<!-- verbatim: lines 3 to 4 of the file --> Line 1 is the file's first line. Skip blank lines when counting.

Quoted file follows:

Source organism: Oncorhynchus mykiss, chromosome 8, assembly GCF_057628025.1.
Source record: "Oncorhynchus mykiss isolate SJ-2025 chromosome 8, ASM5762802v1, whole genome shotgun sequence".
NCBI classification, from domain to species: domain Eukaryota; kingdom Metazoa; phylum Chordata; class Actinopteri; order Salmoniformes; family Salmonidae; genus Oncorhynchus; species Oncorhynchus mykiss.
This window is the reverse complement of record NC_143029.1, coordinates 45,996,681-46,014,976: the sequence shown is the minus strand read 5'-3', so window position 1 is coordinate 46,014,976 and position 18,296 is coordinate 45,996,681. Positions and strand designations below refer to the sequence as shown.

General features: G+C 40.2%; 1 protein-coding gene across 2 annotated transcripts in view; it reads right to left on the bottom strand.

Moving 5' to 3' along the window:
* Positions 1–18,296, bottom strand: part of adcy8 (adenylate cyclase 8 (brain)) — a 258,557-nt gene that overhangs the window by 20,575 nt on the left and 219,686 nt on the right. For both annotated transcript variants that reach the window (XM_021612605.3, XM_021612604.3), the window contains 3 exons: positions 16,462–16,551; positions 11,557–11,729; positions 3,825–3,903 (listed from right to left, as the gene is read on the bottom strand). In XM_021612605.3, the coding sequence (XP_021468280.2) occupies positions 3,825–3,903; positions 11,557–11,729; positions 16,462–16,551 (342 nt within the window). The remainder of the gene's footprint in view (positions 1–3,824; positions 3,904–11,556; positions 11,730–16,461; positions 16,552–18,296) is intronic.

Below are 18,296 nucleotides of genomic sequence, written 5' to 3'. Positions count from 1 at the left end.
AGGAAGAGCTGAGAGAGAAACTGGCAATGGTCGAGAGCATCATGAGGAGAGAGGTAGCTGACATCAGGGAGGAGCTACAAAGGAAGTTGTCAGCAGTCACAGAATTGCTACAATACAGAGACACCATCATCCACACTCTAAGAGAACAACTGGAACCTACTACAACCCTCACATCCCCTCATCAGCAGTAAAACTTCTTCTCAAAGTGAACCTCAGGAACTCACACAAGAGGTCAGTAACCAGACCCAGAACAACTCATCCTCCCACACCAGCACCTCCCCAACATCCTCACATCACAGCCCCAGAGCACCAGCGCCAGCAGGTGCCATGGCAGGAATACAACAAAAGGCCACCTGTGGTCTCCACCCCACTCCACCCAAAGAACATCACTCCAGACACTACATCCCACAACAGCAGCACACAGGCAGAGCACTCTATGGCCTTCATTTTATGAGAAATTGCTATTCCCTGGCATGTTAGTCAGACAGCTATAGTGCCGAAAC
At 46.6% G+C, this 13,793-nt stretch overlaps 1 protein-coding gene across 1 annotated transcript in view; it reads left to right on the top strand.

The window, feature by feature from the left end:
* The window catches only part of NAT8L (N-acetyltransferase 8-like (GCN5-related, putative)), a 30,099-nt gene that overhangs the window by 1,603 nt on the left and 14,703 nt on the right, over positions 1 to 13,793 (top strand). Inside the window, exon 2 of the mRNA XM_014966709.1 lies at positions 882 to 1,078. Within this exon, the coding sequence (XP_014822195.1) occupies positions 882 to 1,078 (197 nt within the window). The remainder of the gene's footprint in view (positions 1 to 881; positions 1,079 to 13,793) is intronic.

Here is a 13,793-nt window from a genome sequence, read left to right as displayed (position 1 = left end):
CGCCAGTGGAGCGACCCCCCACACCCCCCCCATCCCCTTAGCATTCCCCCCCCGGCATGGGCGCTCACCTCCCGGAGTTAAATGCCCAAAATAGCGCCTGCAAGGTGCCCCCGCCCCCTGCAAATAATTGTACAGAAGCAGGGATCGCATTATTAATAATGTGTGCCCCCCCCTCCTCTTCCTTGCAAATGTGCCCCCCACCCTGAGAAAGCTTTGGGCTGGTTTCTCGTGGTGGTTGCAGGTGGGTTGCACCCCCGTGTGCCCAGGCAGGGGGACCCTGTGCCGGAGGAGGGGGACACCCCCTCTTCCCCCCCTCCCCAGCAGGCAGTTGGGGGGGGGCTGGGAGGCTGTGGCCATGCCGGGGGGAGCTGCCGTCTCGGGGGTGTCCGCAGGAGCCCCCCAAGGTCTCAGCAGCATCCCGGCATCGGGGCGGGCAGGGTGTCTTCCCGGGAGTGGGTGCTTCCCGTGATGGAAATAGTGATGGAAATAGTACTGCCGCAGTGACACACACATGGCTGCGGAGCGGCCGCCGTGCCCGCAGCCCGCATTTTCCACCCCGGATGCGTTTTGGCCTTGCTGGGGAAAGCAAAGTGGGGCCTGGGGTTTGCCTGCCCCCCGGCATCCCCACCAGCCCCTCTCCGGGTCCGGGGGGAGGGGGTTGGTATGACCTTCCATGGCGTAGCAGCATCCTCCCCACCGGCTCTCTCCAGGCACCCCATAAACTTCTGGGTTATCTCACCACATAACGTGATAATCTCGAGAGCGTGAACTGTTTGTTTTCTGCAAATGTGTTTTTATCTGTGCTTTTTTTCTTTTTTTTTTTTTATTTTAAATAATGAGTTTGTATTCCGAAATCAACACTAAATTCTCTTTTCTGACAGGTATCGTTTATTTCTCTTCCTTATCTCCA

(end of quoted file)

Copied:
NCBI classification, from domain to species: domain Eukaryota; kingdom Metazoa; phylum Chordata; class Actinopteri; order Salmoniformes; family Salmonidae; genus Oncorhynchus; species Oncorhynchus mykiss.
This window is the reverse complement of record NC_143029.1, coordinates 45,996,681-46,014,976: the sequence shown is the minus strand read 5'-3', so window position 1 is coordinate 46,014,976 and position 18,296 is coordinate 45,996,681. Positions and strand designations below refer to the sequence as shown.